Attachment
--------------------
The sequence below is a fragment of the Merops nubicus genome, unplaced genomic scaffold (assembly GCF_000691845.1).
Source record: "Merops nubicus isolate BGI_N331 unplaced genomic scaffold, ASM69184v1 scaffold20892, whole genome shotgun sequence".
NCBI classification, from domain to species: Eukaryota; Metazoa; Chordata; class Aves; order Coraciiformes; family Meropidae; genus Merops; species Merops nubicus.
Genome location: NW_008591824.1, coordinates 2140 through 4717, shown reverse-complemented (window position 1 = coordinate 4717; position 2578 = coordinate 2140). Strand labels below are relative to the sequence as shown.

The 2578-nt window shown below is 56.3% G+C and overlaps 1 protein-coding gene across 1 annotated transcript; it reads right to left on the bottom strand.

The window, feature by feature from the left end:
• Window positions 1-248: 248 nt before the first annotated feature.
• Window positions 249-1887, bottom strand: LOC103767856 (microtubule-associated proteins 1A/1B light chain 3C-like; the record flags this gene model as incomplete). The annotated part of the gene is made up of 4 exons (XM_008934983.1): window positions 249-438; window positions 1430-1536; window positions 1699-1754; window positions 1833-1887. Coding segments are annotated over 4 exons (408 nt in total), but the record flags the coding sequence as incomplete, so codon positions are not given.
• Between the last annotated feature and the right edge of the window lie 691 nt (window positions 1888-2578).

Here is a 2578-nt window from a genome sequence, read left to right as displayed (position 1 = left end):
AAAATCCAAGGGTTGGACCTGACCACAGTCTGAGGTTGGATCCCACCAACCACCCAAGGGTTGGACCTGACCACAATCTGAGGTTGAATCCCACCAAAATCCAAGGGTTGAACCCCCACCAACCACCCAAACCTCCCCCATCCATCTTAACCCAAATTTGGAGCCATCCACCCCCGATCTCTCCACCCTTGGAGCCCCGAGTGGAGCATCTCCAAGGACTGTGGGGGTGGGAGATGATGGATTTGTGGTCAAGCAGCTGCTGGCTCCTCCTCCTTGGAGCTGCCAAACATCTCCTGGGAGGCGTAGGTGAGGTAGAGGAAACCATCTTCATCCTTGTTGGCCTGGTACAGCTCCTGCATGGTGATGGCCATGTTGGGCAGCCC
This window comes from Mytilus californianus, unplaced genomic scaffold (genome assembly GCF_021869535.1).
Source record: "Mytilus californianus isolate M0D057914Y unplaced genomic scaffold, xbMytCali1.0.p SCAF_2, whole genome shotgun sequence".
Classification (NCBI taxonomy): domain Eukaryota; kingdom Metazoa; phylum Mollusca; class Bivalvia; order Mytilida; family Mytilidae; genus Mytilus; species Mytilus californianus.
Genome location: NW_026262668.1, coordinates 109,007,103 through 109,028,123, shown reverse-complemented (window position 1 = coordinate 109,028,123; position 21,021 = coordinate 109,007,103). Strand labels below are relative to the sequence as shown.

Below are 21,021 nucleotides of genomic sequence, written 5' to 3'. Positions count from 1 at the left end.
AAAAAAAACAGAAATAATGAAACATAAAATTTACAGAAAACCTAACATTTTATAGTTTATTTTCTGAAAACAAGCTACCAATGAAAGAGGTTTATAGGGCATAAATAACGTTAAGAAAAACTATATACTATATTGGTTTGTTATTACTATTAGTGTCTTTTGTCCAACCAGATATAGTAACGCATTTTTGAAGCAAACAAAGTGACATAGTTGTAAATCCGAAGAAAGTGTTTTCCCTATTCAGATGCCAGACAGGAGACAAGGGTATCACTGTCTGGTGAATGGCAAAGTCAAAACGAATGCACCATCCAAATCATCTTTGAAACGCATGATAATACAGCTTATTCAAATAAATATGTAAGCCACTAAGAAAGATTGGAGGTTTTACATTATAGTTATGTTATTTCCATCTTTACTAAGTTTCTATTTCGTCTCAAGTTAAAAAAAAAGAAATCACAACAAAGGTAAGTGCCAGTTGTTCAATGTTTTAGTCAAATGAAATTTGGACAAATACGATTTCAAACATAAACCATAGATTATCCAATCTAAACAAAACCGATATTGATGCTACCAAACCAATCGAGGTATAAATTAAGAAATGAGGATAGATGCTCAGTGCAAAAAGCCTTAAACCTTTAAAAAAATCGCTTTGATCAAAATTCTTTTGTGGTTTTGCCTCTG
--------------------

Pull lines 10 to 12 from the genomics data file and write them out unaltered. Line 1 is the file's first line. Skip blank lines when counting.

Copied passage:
Here is a 2578-nt window from a genome sequence, read left to right as displayed (position 1 = left end):
AAAATCCAAGGGTTGGACCTGACCACAGTCTGAGGTTGGATCCCACCAACCACCCAAGGGTTGGACCTGACCACAATCTGAGGTTGAATCCCACCAAAATCCAAGGGTTGAACCCCCACCAACCACCCAAACCTCCCCCATCCATCTTAACCCAAATTTGGAGCCATCCACCCCCGATCTCTCCACCCTTGGAGCCCCGAGTGGAGCATCTCCAAGGACTGTGGGGGTGGGAGATGATGGATTTGTGGTCAAGCAGCTGCTGGCTCCTCCTCCTTGGAGCTGCCAAACATCTCCTGGGAGGCGTAGGTGAGGTAGAGGAAACCATCTTCATCCTTGTTGGCCTGGTACAGCTCCTGCATGGTGATGGCCATGTTGGGCAGCCC
This window comes from Mytilus californianus, unplaced genomic scaffold (genome assembly GCF_021869535.1).